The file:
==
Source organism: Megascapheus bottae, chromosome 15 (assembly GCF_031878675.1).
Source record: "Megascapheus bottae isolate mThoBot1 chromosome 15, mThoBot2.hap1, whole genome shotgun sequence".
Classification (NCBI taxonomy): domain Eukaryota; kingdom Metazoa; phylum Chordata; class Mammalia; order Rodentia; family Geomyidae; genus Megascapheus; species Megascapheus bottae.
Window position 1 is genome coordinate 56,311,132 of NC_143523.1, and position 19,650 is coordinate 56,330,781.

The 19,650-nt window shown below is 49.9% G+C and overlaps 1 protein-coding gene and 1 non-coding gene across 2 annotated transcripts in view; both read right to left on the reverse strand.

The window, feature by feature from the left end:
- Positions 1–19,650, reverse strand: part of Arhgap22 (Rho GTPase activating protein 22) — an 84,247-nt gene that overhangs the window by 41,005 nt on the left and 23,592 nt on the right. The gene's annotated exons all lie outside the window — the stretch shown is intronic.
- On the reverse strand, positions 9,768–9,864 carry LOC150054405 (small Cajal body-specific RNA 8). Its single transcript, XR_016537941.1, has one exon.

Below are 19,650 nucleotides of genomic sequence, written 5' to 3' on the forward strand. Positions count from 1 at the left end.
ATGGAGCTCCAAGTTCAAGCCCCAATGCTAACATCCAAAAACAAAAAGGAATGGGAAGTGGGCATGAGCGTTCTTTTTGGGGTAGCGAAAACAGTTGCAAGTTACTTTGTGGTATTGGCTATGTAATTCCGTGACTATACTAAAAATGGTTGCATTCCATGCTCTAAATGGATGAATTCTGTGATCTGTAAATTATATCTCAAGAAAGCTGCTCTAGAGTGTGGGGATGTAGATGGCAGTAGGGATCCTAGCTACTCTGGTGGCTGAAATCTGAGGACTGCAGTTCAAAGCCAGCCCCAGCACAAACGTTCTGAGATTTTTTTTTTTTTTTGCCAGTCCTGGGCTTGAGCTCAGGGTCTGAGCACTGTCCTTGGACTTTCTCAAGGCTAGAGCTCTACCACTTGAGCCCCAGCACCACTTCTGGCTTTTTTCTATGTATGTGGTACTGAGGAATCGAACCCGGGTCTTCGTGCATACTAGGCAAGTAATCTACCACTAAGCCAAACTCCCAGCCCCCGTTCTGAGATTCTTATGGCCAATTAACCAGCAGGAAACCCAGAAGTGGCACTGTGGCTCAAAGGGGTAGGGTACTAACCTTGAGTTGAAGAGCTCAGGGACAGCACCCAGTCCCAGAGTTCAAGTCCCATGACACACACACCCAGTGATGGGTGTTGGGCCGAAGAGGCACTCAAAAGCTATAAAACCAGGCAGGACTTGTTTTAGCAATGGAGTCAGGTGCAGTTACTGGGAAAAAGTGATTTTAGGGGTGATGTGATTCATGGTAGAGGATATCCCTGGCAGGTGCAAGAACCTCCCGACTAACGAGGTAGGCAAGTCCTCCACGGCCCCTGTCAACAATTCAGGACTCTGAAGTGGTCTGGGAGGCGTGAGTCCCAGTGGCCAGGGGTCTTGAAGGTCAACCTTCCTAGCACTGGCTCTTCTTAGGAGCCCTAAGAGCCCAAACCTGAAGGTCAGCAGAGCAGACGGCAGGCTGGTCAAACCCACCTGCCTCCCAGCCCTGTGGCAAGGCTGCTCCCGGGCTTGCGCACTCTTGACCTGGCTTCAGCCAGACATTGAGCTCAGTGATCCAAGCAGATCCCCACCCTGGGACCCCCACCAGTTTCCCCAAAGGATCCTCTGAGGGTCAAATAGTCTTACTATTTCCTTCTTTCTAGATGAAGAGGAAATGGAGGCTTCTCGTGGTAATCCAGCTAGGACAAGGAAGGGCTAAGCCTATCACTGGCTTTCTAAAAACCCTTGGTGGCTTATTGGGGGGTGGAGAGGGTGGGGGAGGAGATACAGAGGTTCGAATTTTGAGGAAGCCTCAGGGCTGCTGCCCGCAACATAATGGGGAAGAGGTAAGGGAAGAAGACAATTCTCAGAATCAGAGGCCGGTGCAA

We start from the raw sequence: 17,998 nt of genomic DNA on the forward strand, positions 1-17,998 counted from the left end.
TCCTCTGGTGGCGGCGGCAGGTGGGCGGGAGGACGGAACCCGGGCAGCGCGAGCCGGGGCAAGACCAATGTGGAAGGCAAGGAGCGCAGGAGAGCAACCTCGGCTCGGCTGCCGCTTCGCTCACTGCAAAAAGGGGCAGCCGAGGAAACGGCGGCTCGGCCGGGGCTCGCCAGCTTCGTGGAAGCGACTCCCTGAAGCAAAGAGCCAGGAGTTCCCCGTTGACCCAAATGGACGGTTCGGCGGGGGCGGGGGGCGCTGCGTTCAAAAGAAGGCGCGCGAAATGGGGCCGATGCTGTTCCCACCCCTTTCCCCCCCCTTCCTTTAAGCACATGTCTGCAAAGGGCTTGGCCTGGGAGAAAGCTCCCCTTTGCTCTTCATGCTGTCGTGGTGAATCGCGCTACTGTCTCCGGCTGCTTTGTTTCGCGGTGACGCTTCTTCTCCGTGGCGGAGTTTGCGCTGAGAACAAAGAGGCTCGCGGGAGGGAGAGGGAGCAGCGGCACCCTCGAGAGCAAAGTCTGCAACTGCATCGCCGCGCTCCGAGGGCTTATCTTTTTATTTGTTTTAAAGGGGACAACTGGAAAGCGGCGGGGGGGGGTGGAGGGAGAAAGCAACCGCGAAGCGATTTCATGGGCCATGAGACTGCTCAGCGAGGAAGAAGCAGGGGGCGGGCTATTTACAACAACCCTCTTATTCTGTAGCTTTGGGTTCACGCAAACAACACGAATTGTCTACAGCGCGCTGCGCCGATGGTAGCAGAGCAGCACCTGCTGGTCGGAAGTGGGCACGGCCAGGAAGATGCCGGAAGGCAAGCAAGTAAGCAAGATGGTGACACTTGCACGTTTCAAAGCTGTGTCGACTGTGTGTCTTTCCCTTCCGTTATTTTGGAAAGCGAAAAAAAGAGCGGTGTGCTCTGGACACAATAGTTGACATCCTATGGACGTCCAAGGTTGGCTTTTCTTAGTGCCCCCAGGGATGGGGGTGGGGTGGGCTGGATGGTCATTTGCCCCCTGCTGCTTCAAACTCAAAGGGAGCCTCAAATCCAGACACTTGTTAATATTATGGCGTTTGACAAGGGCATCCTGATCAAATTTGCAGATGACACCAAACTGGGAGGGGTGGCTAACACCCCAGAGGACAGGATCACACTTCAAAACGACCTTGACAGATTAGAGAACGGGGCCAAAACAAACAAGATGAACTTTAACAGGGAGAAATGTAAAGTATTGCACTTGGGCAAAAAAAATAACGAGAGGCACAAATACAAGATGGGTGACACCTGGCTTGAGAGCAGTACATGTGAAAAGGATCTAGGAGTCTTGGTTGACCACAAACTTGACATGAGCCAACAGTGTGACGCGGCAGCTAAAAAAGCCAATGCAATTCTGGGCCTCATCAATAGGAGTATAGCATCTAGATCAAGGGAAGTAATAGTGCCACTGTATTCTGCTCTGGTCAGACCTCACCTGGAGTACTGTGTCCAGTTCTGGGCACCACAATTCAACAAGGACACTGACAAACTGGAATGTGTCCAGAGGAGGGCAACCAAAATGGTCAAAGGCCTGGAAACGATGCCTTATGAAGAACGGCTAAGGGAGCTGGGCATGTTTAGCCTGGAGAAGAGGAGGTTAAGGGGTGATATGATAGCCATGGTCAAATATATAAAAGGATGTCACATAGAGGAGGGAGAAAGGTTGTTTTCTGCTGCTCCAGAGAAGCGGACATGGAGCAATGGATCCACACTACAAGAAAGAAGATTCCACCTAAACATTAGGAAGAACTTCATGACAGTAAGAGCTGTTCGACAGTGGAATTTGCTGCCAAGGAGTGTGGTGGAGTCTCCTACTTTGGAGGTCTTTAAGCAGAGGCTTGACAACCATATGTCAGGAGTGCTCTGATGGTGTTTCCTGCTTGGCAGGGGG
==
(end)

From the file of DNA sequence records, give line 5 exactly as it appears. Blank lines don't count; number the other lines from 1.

The 19,650-nt window shown below is 49.9% G+C and overlaps 1 protein-coding gene and 1 non-coding gene across 2 annotated transcripts in view; both read right to left on the reverse strand.